A critical piece of the VoIP puzzle is your connection to the outside world.

Before VoIP, the phone company controlled how your telecom services got to your site. They owned what is commonly termed The Last Mile—all the infrastructure right to your door. If you wanted to connect to the Public Switched Telephone Network (PSTN), you had to go through them.

Traditional connection to PSTN


While you can still order traditional PSTN circuits, there’s hardly any point these days. The theoretical benefits of legacy circuits are seldom realized in practice. In fact, even old-school PSTN circuits are as often as not delivered across a VoIP connection.

These days, VoIP is almost always the way to go. You connect to a VoIP carrier across your internet connection, and they in turn have switching equipment that they tie into the PSTN at strategic points (this is normally called termination, since they are connecting your VoIP connection to the PSTN at the termination point). VoIP providers make their money because they can negotiate volume discounts, as well as carry toll traffic on their own network.

VoIP Topology in the WAN


Your VoIP carrier will provide some or all of your telephone connectivity to the PSTN. This could be in the form of a DID and termination provider who will provide connectivity to your existing PBX, or it could be a fully-hosted system that handles all of the call control for external and internal calls, with only VoIP telephones  at your site. Regardless of the VoIP service you select, the quality of the internet connection between you and your VoIP provider will be critical.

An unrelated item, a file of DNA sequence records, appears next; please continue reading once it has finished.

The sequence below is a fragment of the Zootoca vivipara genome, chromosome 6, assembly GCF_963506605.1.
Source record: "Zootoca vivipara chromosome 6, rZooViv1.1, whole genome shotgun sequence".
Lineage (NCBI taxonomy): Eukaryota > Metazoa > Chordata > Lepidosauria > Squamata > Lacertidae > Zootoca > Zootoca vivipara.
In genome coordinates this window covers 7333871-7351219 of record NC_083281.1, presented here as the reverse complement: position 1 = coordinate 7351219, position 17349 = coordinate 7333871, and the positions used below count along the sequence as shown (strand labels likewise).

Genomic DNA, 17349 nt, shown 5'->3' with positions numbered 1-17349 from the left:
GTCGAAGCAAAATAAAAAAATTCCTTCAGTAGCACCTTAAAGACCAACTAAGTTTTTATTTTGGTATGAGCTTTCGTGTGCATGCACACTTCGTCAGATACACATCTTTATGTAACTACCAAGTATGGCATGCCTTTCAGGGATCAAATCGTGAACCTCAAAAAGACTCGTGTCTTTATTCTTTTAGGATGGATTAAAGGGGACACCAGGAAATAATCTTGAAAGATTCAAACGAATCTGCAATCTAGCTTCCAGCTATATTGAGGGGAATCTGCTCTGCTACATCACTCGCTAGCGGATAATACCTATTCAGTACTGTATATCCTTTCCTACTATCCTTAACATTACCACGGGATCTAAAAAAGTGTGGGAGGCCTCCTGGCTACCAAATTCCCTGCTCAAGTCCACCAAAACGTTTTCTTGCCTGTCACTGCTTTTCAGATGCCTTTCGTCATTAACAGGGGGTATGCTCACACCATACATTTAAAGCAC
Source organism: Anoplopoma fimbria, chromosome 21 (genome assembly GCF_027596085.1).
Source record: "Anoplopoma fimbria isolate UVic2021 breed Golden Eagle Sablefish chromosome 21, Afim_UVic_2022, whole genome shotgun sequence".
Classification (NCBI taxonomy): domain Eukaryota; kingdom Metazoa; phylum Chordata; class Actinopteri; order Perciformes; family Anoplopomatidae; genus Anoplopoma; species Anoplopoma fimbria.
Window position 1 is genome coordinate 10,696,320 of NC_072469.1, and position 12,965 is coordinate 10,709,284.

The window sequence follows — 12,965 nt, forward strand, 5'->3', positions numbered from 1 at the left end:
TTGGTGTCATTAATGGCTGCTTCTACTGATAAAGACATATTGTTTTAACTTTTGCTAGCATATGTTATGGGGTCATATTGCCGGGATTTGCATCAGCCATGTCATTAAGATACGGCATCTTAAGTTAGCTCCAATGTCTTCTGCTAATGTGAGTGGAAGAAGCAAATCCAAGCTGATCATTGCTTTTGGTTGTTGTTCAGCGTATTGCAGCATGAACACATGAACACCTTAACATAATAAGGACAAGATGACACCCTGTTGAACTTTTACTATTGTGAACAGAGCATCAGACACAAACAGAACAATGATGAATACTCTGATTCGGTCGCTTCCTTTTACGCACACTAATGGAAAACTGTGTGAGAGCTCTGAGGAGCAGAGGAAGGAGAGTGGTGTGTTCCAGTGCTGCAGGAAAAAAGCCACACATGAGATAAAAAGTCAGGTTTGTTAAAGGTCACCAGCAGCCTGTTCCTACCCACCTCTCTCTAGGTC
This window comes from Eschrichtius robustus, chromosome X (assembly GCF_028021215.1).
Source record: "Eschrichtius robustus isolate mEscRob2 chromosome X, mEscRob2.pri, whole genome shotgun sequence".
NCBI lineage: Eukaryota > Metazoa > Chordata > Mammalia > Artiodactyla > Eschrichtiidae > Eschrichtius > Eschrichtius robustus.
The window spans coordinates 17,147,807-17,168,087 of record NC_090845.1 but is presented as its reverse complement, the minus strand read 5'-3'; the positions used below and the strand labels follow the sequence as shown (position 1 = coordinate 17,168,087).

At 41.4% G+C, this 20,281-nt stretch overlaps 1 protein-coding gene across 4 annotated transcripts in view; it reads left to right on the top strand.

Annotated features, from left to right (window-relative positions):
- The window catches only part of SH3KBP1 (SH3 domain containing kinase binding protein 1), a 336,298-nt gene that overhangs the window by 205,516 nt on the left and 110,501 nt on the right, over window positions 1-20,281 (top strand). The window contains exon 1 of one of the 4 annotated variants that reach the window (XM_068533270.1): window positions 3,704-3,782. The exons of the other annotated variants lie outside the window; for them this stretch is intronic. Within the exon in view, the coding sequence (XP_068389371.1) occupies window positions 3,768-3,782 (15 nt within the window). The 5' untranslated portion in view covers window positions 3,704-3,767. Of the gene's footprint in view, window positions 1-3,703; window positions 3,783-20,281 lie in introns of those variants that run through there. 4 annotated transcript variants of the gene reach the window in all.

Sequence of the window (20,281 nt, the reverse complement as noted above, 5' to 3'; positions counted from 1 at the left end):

Fortunately, since most ISPs these days also offer some sort of VoIP service, they generally do a good job of ensuring all voice traffic is carried properly on their network. In addition to this, carriers generally do a good job of interconnecting between each other as well. This is unfortunately not always the case, so be sure you use google to get a feel for how well your ISP handles VoIP quality issues. There’s lots of competition, so you hold the cards so long as you’re willing to do the research.

In some cases, you may require a premium network connection to your carrier. Generally this will be required when there is poor internet service in your area, or where your ISP does not have strong competition and they have allowed their network to degrade. In this case you will need to add the cost of an enhanced network connection to the cost of your VoIP service, and perhaps compare that to the cost of a more traditional telephone service such as PRI. (note that many PRI providers actually deliver the PRI across a VoIP connection, so make sure you get it in writing what they are commiting to deliver in terms of quality).

Your VoIP provider should be able to work with you, your network team and your ISP to ensure the internet connection at all your facilities is able to handle the job of carrying your VoIP traffic. In many cases a test or trial can be set up to validate the quality prior to committing all of your telephone infrastructure to the new solution.

If you are not sure whether your internet connection is up to the task, get in touch with us. We have tools that can help to evaluate the suitability of your connection.

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